Cybercrime and conveyancing transactions

29 Apr 2024

Cybercrime is increasing around the world, and businesses, governments and private persons are all at risk of falling victim to it. South Africa has some of the highest incidents of cybercrime and cybercriminals are using increasingly sophisticated social engineering tactics to defraud unsuspecting victims.

Law firms are no exception and must therefore adopt strategies to repel incidents of cyberattacks and online fraud. Legal Practitioners have a duty to execute their mandates with the required standard of diligence, skill and care to guard against such incidents.

Conveyancing firms especially are targets of cybercrime, due to large sums of money that are involved in property transactions. Most of the correspondence exchanged between conveyancing firms and clients is also by way of electronic communication, which makes it very attractive for cyber criminals.

Attorneys and support staff must exercise extreme caution when dealing with conveyancing transactions. Failure to exercise requisite skill, knowledge and diligence of average practising attorney, and thus failure to discharge fiduciary duty to client will result in a legal practitioner being sued for negligence.

The High Court case of Fourie v Van Der Spuy & De Jongh Inc and Others highlights the risk posed by cybercrime to the legal profession and the duty to employ safeguards when transacting online. In this matter, the Respondents, practising attorneys were held jointly and severally liable for the Applicant, their client’s trust balance, which the Respondents deposited into an account they believed was the Applicant’s without verifying first after receiving an email purporting to be from the Applicant, instructing them to deposit the trust balance.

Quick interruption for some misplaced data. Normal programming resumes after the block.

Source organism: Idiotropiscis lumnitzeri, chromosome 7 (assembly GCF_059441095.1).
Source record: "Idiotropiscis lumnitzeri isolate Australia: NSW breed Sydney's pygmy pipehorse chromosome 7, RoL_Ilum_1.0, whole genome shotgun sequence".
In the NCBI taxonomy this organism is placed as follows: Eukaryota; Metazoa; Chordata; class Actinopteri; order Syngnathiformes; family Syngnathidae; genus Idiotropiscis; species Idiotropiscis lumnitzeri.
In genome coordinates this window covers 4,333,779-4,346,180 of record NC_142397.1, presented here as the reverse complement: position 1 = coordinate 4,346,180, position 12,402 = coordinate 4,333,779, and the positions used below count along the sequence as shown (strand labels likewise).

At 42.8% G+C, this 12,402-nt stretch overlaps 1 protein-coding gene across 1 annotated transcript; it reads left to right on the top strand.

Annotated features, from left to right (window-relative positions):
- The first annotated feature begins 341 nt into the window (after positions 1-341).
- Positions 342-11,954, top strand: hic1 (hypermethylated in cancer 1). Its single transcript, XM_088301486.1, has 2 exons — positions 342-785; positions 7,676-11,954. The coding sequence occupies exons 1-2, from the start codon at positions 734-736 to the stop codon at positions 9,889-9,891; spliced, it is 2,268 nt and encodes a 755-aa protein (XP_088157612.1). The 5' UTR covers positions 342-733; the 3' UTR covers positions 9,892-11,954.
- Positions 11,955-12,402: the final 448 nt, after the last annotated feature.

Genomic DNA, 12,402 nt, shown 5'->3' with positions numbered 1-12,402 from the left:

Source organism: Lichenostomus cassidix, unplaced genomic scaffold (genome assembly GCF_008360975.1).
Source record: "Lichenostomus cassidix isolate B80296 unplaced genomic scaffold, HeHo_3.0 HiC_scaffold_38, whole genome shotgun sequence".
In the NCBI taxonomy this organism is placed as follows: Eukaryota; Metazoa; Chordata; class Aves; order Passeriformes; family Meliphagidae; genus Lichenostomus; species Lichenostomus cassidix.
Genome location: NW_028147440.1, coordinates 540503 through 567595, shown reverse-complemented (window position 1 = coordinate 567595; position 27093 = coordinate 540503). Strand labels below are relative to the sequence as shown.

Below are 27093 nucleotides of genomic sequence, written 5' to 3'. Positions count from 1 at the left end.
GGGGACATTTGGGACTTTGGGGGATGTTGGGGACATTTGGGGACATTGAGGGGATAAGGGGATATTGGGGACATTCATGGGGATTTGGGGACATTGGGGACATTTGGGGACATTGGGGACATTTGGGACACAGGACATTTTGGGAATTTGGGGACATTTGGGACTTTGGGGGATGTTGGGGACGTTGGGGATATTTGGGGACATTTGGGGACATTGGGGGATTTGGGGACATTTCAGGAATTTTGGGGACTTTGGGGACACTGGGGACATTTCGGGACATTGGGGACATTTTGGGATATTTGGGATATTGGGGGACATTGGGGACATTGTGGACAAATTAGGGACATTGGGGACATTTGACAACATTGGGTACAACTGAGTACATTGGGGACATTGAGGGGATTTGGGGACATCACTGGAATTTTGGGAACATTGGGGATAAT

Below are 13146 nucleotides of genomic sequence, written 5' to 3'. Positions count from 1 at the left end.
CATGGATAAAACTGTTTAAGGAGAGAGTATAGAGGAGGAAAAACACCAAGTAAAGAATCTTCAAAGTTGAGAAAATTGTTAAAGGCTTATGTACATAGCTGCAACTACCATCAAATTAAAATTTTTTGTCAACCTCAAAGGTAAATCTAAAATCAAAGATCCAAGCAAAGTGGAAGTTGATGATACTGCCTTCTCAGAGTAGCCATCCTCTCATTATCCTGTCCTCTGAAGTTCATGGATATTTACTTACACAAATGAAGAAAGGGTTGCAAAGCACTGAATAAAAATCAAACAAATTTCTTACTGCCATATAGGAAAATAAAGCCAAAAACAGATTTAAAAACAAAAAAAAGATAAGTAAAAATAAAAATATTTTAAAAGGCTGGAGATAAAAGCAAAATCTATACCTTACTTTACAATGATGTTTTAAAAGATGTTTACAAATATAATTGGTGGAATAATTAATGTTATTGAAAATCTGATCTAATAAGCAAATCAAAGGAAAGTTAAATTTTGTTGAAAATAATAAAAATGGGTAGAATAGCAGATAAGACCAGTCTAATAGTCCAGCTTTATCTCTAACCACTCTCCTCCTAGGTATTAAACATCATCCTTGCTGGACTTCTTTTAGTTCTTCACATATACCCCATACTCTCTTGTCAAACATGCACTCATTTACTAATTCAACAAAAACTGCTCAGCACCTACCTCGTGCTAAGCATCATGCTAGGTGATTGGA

The court held that by transacting via email without employing any measures to ensure that both Respondent and Applicant would not fall victim to fraud, knowing full well that it was prevalent in the legal profession, acted negligently and failed to exercise the requisite skill, knowledge and diligence of average practising attorneys, and thus failed to discharge their fiduciary duty to their client, the Respondents were liable to the Applicants for the financial loss suffered.


It is therefore vital for legal practitioners to employ cautionary measures to minimise the risk of falling victim to cybercrime such as verifying accounts before making payments, and educating their staff about cybercrime and cybersecurity, to prevent being caught out by cybercriminals and thereafter be held liable for losses that ensue, for further guidance, individuals can contact SchoemanLaw Inc.

Article sourced from SchoemanLaw Inc.

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(This article is provided for informational purposes only and not for the purpose of providing legal advice. For more information on the topic, please contact the author/s or the relevant provider.)
Msizi Mhlongo

Msizi Mhlongo obtained his LLB degree from the University of Zululand in 2017. He joined SchoemanLaw Inc as a Senior Professional Assistant in October 2023 and was admitted into practice... Read more about Msizi Mhlongo


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